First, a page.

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Discussion in 'CoB Off-topic' started by Gucking Fod, Aug 29, 2011.
^ My first bit of advice pre-dates you trying to mock my second statement.
... and I stand by it, learn all the theory you like but in the end always trust your ear.
fucking sites optimized for the previous millenium :zombie:
TRUST YOUR INSTINCT, if you think it's in A or P or whatever it's in fuckin P, i'm currently listing to MODY DICK this sounds like C, so fuck you, whose gonna be the little cunt nugget to tell me im wrong ? yea that's what i thought !! POWER TO THE PEOPLE
MODY DICK is in P.
except if you're tone deaf
Tone deafness is a myth, if you were tone deaf you wouldn't recognise music, it would sound like more like percussion.
I couldn't tune a guitar when I started playing, couldn't tell if a note was sharp or flat.
After years it just grew on me, I don't have perfect pitch, I can't hear a note and tell you what it is but I've built up relative pitch.
Perfect pitch can be built with exercises, you get someone to play you a note behind your back over and over then two notes then you take guesses on which not they're playing. When you get it right, you build up to 3 notes, etc.
It won't happen overnight ...
When I say trust your ear I meant: if you're playing something and it sounds good to you, chances are it will sound good to others as well.
Go with what sounds good to you and not whether it has to fit into some scale, etc.
When I write, the music has to make me 'want to listen to it' - headbang to it, rock out to it, mellow out to it, etc.
I don't pick out a key or scale and stick to every note in that key - that would get boring.
not tone deafness in a medical sense - there are people who aren't literally tone deaf, but it's almost as if they are they just don't realize that they're... well...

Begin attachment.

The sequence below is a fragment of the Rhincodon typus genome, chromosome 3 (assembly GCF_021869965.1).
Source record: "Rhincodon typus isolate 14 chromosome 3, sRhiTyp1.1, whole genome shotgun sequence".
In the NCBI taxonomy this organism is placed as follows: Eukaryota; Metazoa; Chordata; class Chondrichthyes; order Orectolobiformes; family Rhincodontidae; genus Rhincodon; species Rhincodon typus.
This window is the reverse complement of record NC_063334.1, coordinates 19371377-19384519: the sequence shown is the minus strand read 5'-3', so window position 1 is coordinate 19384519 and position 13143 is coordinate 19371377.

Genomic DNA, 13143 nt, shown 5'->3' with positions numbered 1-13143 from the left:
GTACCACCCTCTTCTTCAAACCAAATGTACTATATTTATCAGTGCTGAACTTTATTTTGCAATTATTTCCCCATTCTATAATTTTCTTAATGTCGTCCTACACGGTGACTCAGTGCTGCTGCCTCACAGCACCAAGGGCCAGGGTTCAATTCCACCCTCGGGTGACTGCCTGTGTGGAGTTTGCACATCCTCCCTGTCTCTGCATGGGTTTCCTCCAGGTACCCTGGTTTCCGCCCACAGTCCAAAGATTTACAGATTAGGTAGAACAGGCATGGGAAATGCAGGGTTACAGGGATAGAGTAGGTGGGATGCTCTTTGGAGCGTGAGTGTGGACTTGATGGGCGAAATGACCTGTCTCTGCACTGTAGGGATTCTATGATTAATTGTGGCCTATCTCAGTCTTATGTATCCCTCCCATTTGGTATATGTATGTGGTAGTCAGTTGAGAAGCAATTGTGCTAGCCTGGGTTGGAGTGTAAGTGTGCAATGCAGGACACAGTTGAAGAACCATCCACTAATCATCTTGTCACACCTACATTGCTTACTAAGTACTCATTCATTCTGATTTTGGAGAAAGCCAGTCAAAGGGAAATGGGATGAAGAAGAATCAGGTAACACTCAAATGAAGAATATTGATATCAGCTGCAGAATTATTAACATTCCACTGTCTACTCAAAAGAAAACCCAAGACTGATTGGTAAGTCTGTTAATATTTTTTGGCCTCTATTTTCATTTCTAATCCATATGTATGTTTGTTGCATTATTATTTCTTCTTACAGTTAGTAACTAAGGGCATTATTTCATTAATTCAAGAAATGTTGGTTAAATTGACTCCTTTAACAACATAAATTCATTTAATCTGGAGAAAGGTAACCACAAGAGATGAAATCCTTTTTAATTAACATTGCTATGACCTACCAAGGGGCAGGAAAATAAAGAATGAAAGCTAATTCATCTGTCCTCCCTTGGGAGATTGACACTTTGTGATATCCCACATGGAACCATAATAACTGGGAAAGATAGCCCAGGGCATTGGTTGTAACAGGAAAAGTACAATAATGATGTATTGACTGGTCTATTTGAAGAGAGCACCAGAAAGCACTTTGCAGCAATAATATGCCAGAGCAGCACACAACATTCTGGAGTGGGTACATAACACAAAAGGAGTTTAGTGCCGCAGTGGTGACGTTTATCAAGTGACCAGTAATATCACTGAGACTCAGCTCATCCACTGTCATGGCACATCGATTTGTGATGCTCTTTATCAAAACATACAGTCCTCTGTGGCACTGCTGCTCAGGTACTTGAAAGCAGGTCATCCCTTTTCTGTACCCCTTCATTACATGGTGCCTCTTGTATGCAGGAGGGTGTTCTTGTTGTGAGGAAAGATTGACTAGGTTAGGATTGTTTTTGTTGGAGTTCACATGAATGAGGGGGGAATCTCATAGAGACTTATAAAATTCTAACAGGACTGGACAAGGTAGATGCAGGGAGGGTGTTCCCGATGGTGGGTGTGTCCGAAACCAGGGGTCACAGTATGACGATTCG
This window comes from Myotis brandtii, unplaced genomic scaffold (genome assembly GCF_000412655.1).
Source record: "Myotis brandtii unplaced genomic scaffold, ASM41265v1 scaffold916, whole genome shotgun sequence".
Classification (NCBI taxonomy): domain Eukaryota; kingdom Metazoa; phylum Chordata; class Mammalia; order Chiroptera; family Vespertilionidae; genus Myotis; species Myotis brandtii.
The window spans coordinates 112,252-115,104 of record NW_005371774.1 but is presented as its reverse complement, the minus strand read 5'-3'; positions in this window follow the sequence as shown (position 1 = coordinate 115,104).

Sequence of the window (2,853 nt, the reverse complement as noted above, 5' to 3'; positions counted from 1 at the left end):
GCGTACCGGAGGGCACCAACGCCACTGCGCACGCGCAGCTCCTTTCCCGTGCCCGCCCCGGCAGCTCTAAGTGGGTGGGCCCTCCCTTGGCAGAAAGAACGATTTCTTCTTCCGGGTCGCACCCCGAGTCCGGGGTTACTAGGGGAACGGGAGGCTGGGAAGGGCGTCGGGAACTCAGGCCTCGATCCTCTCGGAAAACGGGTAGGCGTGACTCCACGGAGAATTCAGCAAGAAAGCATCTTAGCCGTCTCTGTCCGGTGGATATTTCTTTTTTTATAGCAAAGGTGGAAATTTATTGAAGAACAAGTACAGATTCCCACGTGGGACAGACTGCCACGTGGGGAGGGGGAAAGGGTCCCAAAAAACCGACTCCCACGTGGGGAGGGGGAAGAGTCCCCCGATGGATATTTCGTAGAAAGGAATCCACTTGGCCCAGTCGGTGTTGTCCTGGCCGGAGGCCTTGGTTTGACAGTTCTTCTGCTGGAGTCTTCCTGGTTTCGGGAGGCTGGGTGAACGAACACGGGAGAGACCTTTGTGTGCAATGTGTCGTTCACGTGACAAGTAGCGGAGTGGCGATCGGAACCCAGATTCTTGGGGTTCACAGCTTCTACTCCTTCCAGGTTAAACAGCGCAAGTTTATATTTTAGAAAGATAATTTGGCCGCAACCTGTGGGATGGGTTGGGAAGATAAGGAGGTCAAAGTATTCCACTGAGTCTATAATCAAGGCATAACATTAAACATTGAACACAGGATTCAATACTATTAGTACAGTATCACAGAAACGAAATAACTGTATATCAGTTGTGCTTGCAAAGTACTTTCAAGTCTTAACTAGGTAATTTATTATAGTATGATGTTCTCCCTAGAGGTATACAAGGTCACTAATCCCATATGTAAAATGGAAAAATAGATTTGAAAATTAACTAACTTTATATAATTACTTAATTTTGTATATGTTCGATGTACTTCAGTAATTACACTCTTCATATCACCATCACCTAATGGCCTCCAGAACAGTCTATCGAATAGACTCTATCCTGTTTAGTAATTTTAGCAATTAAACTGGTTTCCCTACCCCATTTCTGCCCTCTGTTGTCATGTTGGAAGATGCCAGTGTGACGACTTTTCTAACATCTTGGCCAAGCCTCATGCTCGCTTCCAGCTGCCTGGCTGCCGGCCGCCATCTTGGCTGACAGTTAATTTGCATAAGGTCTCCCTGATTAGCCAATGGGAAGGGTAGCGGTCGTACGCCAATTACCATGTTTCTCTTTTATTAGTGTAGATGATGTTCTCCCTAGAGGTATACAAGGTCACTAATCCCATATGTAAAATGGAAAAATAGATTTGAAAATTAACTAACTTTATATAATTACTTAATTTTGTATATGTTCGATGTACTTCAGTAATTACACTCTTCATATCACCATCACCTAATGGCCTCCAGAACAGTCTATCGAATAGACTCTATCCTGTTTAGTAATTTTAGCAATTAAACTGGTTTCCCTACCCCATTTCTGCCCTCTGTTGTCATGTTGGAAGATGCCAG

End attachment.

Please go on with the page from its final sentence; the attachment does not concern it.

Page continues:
Perfect pitch is definitely something that can be acquired, I'm living proof of that.
your post scared the living sh*t outta me
thems fighting .gifs boyo
I play an instrument for 23 years now but all I know about theory is where is which tone on piano and how to play standard chords on guitar like Eb, a#,... if anybody would ask me which is on d-string 8 fret I couldn't tell and I also don't know any scale. Sharp and flat? Don't know. But what I want to say is, if you play long enough an instrument you don't need any theory. I can easily play a solo over any basic chord without any wrong notes
yep that's true i used to play the bass and the only thing that i can teach are the open strings no theory- easier life
Ears and experience, pretty much
It depends on what you want to do.
Today you have midi and computers and whatnot, making knowledge of music theory unnecessary for making music. But if you're someone who, for example, wants to be able to write music for an orchestra, you need knowledge of things like harmony and orchestration. You can definitely teach yourself that stuff, but to do so you need to at least be able to read a score as all resources on the subject use music notation. Another example is if you're someone who works a lot with other musicians and needs to communicate with them; and by other musicians I don't mean your death metal band mates, more like trained musicians who are used to communicating that way. But if you're not someone who has to deal with stuff like that, then as muffin said it's pretty much ears and experience.
I agree with the second thing but I think I don't need any knowledge of harmony an orchestration. I play long enough to know how to play any kinds of harmonies and I think you don't need theory for orchestartion. For this you have ears
So you're saying you can write music for an 80 piece orchestra just by ears and with no knowledge of how an orchestra "works" in terms of harmonic balances, counterpoint, and instrumentation/orchestration?
You must be quite the natural talent.
look at this 12 year old kid writing orchestras, fuckin genius, he was writing orchestras before you was potty trained